Katy Rogers, Program Director, Dedalus Foundation, and Manager, Donald Judd Foundation Catalogue Raisonné Project, discussed some of the practical and philosophical goals that encouraged each foundation to place more of its text and audio archives online and the responses these materials have generated from scholars and the general public.

Walter Schlect and Janet Burka, web-archiving interns, Frick Art Reference Library, and Emily Atwater, M-LEAD-TWO Project/Intern Coordinator, Brooklyn Museum Library, discussed several of New York Art Resources Consortium’s efforts to preserve and archive art-related websites (born-digital art forms, auction sales catalogues, gallery, museum and artist’s websites, blogs, etc.). Many dynamic sites are rarely preserved as distinct date-stamped iterations, raising the specter that much of the existing and future information about art will be written over, disappear entirely, or end up as dead-end hyperlinks.

Shaina Larrivee, Project Manager, The Isamu Noguchi Catalogue Raisonné and Heidi B. Coleman, Archivist, The Noguchi Museum, presented an overview of some of the resources of the Noguchi online CR, and discussed how their ongoing work to enrich and add to the CR’s capabilities reinforces the Museum’s outreach to multiple  audiences.

Last, but not least (because nearly every project requires money as well as a good idea) Susan Shiroma, Senior Librarian, The Foundation Center, gave a detailed introduction to fundraising strategies and information available to CRSA members, whether they work as independent scholars or under the auspices of institutions. She demonstrated tools to identify which individuals and organizations fund what kinds of projects (as well as where, when and why they fund them); how to find a fiscal sponsor; how to use the Foundation Center’s online databases and tutorials; and how to obtain customized and assistance by visiting one of the Foundation Center’s national network of field offices and resource partners.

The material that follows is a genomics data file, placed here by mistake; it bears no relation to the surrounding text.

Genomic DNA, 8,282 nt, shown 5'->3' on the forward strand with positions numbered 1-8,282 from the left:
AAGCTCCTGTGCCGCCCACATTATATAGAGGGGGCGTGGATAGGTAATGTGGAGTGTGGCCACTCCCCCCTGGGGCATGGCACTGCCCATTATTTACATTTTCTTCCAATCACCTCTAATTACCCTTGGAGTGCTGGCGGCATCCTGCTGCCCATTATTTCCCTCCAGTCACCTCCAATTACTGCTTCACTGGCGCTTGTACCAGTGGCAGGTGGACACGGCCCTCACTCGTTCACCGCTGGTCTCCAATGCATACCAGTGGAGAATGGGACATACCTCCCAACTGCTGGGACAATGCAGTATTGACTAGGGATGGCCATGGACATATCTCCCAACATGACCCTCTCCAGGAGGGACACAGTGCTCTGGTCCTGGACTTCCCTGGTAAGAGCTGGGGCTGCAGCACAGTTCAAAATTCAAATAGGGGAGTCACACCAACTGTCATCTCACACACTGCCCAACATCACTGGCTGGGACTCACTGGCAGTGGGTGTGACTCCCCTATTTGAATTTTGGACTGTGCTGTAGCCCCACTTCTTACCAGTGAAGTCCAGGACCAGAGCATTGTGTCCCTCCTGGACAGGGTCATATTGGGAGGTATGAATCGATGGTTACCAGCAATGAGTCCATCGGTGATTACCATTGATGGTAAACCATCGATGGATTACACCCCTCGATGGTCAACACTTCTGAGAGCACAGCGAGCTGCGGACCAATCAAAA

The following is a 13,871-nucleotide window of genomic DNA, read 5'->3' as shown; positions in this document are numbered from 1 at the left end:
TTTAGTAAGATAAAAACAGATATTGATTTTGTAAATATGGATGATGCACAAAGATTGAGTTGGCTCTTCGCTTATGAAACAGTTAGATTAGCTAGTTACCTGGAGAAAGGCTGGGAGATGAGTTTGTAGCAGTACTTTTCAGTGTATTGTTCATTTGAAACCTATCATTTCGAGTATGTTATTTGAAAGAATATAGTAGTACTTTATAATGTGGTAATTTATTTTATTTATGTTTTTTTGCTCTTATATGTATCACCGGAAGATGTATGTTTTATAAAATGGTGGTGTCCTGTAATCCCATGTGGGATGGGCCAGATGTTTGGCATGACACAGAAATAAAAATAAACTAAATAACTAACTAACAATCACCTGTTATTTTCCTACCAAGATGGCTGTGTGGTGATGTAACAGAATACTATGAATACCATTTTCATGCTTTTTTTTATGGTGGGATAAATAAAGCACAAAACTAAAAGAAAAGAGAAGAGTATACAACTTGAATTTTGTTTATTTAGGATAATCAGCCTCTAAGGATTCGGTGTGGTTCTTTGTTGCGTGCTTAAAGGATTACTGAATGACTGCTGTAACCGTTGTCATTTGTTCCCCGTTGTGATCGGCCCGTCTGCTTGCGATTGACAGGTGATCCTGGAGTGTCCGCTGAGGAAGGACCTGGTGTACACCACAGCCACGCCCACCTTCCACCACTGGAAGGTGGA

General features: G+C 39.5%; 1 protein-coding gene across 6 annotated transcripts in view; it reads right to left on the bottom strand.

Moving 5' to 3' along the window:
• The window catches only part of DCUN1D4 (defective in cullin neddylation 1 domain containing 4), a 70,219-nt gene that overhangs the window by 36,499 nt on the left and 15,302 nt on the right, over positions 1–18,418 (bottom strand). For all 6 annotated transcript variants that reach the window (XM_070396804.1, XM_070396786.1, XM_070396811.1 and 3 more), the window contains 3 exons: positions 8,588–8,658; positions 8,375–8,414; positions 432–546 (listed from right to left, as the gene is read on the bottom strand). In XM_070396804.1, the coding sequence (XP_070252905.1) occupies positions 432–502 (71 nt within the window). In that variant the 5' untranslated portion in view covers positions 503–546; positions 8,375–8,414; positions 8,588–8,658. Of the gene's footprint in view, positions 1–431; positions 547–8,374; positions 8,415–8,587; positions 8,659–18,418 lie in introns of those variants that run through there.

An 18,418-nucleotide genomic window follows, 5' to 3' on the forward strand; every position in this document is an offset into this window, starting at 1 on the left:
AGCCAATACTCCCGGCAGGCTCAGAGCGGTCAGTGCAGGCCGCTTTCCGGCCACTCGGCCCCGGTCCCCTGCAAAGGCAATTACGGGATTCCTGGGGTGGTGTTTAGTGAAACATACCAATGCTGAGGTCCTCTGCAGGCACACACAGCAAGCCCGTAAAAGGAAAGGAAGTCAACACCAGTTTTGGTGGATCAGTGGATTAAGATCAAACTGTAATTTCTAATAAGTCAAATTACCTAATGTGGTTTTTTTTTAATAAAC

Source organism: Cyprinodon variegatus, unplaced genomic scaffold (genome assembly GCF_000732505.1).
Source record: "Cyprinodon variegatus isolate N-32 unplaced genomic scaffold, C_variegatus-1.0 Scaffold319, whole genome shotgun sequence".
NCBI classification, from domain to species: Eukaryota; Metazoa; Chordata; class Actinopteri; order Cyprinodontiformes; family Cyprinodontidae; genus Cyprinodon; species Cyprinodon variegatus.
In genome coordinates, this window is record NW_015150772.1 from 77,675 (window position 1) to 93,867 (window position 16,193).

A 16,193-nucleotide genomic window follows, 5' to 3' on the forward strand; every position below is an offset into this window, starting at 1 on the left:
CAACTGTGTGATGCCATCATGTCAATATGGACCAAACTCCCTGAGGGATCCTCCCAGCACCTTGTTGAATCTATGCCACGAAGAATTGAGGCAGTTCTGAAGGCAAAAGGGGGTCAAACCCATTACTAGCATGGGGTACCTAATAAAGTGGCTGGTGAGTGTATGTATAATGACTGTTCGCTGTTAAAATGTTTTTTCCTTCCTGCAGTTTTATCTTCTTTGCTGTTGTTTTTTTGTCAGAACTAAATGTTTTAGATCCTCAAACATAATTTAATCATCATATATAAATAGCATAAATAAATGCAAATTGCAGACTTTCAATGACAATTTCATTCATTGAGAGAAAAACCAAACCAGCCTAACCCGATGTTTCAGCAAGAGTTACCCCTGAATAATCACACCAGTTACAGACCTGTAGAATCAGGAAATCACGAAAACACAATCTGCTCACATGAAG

Project Profile: The David Smith Catalogue Raisonné

David Smith in his workshop, Bolton Landing, 1953.  Photograph by the artist.  © The Estate of David Smith/Licensed by VAGA, New York.

David Smith in his workshop, Bolton Landing, 1953. Photograph by the artist. © The Estate of David Smith/Licensed by VAGA, New York.

Artist: David Smith (1906-1965)
Planned Publication Title: David Smith Sculptures: A Catalogue Raisonné
Scope and Years Covered: Although best known for his steel and stainless steel sculptures, Smith also worked in coral, iron, lead, wood, marble, cast aluminum and bronze. The CR will comprise his entire body of sculptural works, created from 1932 to 1965, which includes more than 600 free-standing works, as well as cast silver and bronze relief sculptures and a small group of cast metal jewelry pendants.
Organized and Supported by: The Estate of David Smith (a.k.a. Terminal Iron Works LLC); Candida Smith, Rebecca Smith and Peter Stevens, Executive Director.
Planned Format: To be determined. We would like to publish the CR first as a book, and perhaps later in digital form.
Database: Filemaker Pro
Current CR Project Staff: Susan Cooke, Associate Director, The Estate of David Smith & Catalogue Raisonné Director. Allyn Shepard, Senior Researcher. Tracee Ng, Researcher.

CRSA: Is this project updating or building upon a previously published CR?
Susan Cooke: Yes. Our project is profoundly indebted to Rosalind Krauss’s CR of Smith’s sculpture, published by Garland Publishing, Inc., in 1977, which she originally submitted to Harvard University in 1969 as a component of her dissertation on Smith’s work. The Estate’s CR will re-verify, revise, update and expand the information presented by Krauss and greatly increase the visual documentation of individual works. Smith, with rare exceptions, did not make editions or multiple casts of his sculptures, and The Estate has never authorized posthumous casts of his works. In addition, because he sold or gave away few sculptures during his life and his own records and the inventories Krauss and the Estate completed soon after his death were so thorough, we don’t expect to add significantly to the number of works that comprise this body of his work.

CRSA: Do you have a publisher?
SC: We’ve had some preliminary conversations with digital and web publishers and hope to begin conversations with print publishers later this year. We have largely completed the inventory of Smith’s sculptures, have received CR application forms back from nearly all of the public and private collections we contacted, and have gathered most the data we need to write physical descriptions, and compile exhibition, literature and provenance histories for the individual works.